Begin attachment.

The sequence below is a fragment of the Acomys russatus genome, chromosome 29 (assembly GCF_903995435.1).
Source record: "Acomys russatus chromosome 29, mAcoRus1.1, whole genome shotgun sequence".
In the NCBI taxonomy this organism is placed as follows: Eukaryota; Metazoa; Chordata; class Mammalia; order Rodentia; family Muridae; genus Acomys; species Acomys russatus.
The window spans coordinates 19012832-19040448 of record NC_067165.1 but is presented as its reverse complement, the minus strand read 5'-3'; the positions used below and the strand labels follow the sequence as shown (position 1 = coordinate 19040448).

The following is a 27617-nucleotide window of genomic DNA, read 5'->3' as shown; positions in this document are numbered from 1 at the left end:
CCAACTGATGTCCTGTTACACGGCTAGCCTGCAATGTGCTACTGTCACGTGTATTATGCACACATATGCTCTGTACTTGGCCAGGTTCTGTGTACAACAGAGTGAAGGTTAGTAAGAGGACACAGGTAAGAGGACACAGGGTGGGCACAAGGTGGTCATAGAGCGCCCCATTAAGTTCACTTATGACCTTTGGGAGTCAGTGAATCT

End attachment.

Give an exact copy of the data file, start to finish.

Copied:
The sequence below is a fragment of the Acomys russatus genome, chromosome 29 (assembly GCF_903995435.1).
Source record: "Acomys russatus chromosome 29, mAcoRus1.1, whole genome shotgun sequence".
In the NCBI taxonomy this organism is placed as follows: Eukaryota; Metazoa; Chordata; class Mammalia; order Rodentia; family Muridae; genus Acomys; species Acomys russatus.
The window spans coordinates 19012832-19040448 of record NC_067165.1 but is presented as its reverse complement, the minus strand read 5'-3'; the positions used below and the strand labels follow the sequence as shown (position 1 = coordinate 19040448).

The following is a 27617-nucleotide window of genomic DNA, read 5'->3' as shown; positions in this document are numbered from 1 at the left end:
CCAACTGATGTCCTGTTACACGGCTAGCCTGCAATGTGCTACTGTCACGTGTATTATGCACACATATGCTCTGTACTTGGCCAGGTTCTGTGTACAACAGAGTGAAGGTTAGTAAGAGGACACAGGTAAGAGGACACAGGGTGGGCACAAGGTGGTCATAGAGCGCCCCATTAAGTTCACTTATGACCTTTGGGAGTCAGTGAATCT